Justice Minister Apologizes for Shabby Treatment of Yemenite Activist

Jewish Yemenite immigrants seen arriving at Ben Gurion Airport in Tel Aviv, 2012. (Moshe Shai/Flash90)

For the first time, an Israeli government official has publicly acknowledged what she called the “damage” that was done to Rabbi Uzi Meshulam, who for years spoke out about missing Yemenite children. Speaking Motzoei Shabbos, Justice Minister Ayelet Shaked said that “we now realize that evil was done to Rabbi Meshulam. Despite his urgings, the numerous study groups never investigated the matter in depth.”

Several months ago, the government opened its files on the missing Yemenite children, with revelations showing that the claims of activists like Meshulam – that the children were kidnapped and that their parents were lied to, with authorities claiming they died – were true. Going back to the 1970s, Meshulam held protests, sit-ins and marches on the claims, and was jailed numerous times for his activities.

The apex of the struggle between Meshulam and authorities came in 1994, when he and several followers barricaded themselves inside Meshulam’s Yehud home. A member of the group was killed in a subsequent police raid, and Meshulam and 11 of his followers were arrested. He was convicted of a number of crimes and sentenced to prison. The protest led to the first national committee to investigate the disappearance of the Yemenite children, but drew no conclusions. Meshulam was sentenced to eight years in prison but was released after five years after then-President Ezer Weizmann commuted his sentence. However, supporters claimed that Meshulam was mistreated and even tortured in prison, and he remained in ill health until he passed away in 2013 at the age of 60.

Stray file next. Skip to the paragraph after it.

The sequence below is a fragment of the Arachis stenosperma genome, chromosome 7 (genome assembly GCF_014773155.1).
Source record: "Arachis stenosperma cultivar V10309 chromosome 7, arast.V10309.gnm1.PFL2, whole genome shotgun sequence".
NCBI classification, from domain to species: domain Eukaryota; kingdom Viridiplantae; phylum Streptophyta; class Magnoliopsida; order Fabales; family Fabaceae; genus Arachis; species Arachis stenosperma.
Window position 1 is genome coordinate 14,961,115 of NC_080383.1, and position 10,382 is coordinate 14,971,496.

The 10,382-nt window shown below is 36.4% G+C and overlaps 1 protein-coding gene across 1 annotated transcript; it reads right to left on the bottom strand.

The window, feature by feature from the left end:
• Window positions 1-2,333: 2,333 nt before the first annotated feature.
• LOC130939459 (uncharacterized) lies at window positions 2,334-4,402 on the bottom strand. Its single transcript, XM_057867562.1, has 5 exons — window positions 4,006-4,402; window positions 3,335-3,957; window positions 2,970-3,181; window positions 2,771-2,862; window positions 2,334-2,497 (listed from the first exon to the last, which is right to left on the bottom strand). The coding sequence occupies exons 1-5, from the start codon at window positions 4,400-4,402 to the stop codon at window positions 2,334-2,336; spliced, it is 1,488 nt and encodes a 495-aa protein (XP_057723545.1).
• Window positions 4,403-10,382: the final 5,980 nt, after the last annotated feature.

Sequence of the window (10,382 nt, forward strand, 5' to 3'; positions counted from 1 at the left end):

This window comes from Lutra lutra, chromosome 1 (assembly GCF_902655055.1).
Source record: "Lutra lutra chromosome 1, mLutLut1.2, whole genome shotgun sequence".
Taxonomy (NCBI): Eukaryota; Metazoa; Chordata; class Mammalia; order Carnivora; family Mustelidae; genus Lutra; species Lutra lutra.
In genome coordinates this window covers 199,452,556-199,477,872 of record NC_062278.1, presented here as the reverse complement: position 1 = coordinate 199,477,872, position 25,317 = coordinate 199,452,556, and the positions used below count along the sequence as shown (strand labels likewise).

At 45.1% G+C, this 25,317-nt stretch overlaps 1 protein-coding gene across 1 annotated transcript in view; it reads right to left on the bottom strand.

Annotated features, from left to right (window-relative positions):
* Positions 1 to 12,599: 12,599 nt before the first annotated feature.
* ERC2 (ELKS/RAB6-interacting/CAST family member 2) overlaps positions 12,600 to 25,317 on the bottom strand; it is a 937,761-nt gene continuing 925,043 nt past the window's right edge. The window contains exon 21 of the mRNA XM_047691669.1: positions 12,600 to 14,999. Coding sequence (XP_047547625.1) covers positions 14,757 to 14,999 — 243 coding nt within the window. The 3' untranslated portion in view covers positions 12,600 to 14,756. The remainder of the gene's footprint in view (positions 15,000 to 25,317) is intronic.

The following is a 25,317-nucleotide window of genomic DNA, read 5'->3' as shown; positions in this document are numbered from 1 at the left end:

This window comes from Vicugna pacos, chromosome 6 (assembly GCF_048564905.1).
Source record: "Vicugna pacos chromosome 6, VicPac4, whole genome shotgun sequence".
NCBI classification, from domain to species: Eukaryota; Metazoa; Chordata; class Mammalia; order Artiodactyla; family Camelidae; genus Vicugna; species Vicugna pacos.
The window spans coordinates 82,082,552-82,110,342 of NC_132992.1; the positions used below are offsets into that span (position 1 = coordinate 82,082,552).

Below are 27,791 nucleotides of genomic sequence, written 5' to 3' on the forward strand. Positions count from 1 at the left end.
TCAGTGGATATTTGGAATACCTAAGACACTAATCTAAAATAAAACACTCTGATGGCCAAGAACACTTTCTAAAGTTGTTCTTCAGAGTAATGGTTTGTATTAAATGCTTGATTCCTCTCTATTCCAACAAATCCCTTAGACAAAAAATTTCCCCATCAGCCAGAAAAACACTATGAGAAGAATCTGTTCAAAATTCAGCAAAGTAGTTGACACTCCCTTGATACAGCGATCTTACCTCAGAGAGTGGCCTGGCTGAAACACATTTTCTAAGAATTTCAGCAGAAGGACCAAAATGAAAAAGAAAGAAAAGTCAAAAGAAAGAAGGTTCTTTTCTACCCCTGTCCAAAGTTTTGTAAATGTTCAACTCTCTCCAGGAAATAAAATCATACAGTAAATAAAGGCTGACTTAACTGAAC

The scandal of the missing Yemenite children goes back to the early days of the state. In hundreds and even thousands of documented cases, Yemenite women who had given birth in state hospitals were told that their children had died in childbirth. The bodies were never recovered, however, leading many people to suspect that their babies had not died, but had been kidnapped.

The purpose of the alleged kidnapping has been the subject of many conspiracy theories, from supplying wealthy Israelis of European background who could not have their own children with babies to raise from birth, to allegations that the children were used as subjects in radiation experiments conducted by Israel at the behest of the U.S. government. Some parents claimed that they attempted to disinter the remains of their children to have them reburied at family plots, but were either told that the location of the graves had been “lost,” or that their child had been buried in mass graves and that it would be impossible to track down their child’s remains.

Governments throughout the years have either ignored or denied the allegations, claiming that the children died because of polio and other childhood diseases rife during the 1950s. At least four investigative committees have discussed the matter, but all ended their work without drawing specific conclusions.